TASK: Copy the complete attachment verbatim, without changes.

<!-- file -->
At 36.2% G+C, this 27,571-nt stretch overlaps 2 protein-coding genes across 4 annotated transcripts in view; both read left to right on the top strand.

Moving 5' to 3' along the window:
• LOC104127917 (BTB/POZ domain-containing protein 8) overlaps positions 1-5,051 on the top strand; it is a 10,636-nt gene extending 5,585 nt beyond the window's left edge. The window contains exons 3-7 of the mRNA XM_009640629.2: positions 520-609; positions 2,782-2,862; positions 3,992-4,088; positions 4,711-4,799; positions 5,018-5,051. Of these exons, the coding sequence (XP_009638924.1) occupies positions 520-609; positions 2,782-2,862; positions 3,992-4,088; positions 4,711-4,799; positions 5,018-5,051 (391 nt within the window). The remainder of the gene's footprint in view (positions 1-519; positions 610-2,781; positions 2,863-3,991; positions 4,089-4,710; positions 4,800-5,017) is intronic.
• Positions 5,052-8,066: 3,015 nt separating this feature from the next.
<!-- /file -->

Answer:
At 36.2% G+C, this 27,571-nt stretch overlaps 2 protein-coding genes across 4 annotated transcripts in view; both read left to right on the top strand.

Moving 5' to 3' along the window:
• LOC104127917 (BTB/POZ domain-containing protein 8) overlaps positions 1-5,051 on the top strand; it is a 10,636-nt gene extending 5,585 nt beyond the window's left edge. The window contains exons 3-7 of the mRNA XM_009640629.2: positions 520-609; positions 2,782-2,862; positions 3,992-4,088; positions 4,711-4,799; positions 5,018-5,051. Of these exons, the coding sequence (XP_009638924.1) occupies positions 520-609; positions 2,782-2,862; positions 3,992-4,088; positions 4,711-4,799; positions 5,018-5,051 (391 nt within the window). The remainder of the gene's footprint in view (positions 1-519; positions 610-2,781; positions 2,863-3,991; positions 4,089-4,710; positions 4,800-5,017) is intronic.
• Positions 5,052-8,066: 3,015 nt separating this feature from the next.